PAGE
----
Egyptians took back Damietta by force and the Crusaders lost everything. (Bocchieri)
Secondly, the Christians were offered a chance to work with the Mongols against the
Muslims. The Mongols were fighting Islam in the East, while the Christians were
fighting Islam in the West. As some of the Mongol leaders were Orthodox Christians,
when they saw the Crusaders struggling, they offered to help. As the Mongol empire
was also flourishing, their combined forces would have almost definitely eliminated
Islam. The deal was turned down by the Christians and they never succeeded in
anything again. (Cline)
Many other factors led to Christian defeats in battles. One of them was the lack of
unity between the troops and leaders. The Crusaders came from different countries
and backgrounds and many of them untrained. Therefore there was a lack of unity and
trust among them that made them more vulnerable. The leaders often had disputes and
could not agree on strategies, tactics, etc. During the Third Crusade, King Richard I of
England joined his close friend King Philip II of France. Unsettled disputes in their
Ognibeni 12
personal lives made them unhappy about working with each other. The two armies
never worked closely together and led to many unnecessary losses. (Zahoor) The
Crusaders’ greediness was also one of their weaknesses. Many Crusaders joined the
marching armies in order to ransack booty from wealthy capitals of the east and get
rich the easy way, even if they rarely succeeded in that. (Mavromatis) This cost them
a major defeat in the Battle of Al Mansurah. During the Seventh Crusade, King Louis
IX’s troops were attacking the royal city of Al Mansurah in Egypt. The Egyptians
purposely opened the city gate. Naturally, 70,000 Crusaders rushed inside the city,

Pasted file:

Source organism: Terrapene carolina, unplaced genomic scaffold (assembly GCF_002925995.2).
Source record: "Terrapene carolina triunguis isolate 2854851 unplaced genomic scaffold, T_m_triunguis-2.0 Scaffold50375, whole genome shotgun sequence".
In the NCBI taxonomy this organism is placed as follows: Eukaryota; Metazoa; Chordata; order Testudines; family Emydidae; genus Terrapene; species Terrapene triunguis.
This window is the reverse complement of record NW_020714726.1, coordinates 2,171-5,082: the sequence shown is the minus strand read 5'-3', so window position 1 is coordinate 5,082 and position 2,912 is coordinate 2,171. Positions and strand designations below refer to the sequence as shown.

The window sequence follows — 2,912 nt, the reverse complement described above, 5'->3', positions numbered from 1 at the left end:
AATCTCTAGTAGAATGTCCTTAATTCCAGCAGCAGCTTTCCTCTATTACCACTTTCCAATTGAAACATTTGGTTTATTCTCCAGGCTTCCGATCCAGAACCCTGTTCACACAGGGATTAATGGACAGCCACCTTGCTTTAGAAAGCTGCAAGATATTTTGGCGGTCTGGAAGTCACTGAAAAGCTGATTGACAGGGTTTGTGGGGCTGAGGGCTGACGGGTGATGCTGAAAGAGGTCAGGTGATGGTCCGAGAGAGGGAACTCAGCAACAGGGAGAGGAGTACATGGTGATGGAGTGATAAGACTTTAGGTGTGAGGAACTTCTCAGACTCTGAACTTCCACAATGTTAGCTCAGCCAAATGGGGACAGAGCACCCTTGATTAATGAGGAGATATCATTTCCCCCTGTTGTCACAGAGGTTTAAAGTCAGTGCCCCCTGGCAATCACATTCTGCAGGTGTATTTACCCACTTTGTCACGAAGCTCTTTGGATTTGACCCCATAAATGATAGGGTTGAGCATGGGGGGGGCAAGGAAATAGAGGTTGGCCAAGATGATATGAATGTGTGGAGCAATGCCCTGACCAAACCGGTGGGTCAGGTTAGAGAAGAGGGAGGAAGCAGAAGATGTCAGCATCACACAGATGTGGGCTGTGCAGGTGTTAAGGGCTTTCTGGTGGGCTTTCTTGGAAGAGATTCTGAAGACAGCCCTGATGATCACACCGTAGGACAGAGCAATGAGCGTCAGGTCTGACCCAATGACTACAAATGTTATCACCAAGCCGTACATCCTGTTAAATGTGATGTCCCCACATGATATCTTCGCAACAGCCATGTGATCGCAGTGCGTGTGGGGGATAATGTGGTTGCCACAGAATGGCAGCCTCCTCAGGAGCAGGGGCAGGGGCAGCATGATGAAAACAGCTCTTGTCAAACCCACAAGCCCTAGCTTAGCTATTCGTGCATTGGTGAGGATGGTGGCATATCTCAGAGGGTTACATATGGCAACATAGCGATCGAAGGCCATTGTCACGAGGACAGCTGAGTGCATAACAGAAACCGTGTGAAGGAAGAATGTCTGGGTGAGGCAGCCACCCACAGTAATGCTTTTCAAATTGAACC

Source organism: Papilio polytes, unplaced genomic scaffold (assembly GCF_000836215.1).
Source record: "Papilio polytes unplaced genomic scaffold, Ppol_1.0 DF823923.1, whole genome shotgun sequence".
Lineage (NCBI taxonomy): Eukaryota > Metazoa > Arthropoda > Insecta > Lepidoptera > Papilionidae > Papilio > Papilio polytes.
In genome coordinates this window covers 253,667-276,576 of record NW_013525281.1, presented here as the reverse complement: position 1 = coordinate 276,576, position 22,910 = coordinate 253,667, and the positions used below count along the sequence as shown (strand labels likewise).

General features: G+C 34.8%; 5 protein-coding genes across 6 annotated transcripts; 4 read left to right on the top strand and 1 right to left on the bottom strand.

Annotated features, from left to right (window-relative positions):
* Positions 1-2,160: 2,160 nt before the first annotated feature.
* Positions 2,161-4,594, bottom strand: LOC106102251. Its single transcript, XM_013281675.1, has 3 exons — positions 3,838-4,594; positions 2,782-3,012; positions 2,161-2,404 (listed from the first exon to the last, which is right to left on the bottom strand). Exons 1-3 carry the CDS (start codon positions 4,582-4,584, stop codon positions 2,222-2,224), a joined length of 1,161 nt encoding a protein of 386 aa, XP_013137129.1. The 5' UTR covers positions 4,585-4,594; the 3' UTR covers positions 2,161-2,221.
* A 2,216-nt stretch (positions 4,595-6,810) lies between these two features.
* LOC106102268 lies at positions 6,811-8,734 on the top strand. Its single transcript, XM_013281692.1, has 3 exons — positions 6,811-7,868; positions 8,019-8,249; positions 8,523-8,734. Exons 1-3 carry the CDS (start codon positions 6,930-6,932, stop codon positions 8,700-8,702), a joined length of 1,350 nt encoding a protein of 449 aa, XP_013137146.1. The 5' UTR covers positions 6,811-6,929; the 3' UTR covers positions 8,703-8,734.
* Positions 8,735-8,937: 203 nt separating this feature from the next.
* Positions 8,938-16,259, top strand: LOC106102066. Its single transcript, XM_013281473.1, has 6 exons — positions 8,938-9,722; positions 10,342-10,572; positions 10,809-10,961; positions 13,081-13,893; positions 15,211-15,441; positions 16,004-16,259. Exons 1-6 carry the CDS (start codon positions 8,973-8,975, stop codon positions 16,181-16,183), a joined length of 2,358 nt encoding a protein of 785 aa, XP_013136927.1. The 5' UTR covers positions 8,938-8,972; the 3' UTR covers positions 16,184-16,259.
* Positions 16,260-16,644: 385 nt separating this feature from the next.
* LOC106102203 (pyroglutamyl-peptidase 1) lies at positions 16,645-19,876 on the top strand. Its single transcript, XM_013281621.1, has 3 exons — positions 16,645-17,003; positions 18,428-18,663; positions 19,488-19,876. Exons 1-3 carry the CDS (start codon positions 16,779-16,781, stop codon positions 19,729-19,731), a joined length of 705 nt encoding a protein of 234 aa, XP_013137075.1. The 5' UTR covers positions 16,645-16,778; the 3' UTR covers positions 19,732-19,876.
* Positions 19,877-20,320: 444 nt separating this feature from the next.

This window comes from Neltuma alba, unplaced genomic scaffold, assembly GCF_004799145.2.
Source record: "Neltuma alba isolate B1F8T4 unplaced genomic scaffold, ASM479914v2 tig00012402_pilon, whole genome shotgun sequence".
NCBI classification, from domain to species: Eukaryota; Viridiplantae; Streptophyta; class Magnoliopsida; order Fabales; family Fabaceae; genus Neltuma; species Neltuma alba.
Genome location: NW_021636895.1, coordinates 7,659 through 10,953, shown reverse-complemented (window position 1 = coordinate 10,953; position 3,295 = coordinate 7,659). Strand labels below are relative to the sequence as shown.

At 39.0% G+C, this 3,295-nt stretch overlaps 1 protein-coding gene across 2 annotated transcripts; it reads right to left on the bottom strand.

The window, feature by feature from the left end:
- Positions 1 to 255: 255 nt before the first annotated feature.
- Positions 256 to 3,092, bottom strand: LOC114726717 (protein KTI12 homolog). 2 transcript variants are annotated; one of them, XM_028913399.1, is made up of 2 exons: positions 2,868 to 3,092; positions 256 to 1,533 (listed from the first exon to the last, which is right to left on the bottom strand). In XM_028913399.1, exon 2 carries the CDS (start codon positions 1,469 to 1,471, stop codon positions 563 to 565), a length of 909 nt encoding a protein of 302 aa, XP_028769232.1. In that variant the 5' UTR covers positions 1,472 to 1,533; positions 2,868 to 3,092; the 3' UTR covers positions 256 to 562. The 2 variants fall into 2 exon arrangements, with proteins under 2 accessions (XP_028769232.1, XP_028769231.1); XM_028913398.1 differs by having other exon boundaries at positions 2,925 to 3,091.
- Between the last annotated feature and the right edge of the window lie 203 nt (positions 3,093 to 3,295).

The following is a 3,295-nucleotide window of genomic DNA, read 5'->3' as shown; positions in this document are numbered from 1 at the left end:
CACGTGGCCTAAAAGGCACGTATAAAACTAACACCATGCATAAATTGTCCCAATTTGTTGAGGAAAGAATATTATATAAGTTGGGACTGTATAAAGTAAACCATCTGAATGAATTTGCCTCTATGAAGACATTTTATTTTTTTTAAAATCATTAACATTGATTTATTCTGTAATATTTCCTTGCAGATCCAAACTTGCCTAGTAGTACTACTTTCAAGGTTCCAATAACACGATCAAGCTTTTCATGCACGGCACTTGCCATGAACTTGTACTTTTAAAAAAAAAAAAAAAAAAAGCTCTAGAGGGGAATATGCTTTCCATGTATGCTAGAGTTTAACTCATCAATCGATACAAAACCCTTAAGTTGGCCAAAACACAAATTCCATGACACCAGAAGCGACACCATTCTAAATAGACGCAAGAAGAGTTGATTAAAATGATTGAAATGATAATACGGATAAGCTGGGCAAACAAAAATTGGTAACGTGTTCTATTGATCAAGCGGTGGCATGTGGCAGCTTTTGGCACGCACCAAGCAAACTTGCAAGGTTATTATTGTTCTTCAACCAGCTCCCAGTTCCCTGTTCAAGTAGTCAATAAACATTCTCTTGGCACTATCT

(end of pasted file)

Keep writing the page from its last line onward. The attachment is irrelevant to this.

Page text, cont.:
only to find themselves trapped. 15,000 Muslim troops slaughtered and defeated the
Crusaders even when they were grossly outnumbered. (Smail)
The two armies had different troops and tactics, which had a huge impact on the
outcomes. The Islamic armies were mostly made up of light cavalry who fought with
bow and arrow from horseback. They used mobility to exhaust their opponents in
order to break their formation. Once their opponents were separated, they would
launch a final attack together with heavy cavalry. (Mavromatis) The Crusaders fought
mostly with heavy cavalry, but they were forced to adapt their opponent’s tactics.
Their response to archers on horseback was their own archers and crossbows. (Smail)
They created the fighting march in order to cover up their weaknesses. The goal was
to have the infantry shield the cavalry from enemy fire while keeping the enemy at a
distance with their own crossbows. When it was time to counter attack, the infantry
shield would open to allow the heavy cavalry to come out of the formation and go into
Ognibeni 13
battle. It was described by Muslims as “the moving castle”. (Bocchieri) Discipline
was extremely important when using this tactic. Crusaders were given a specific place
to stand and were ordered not to move unless they were told to; the soldiers had to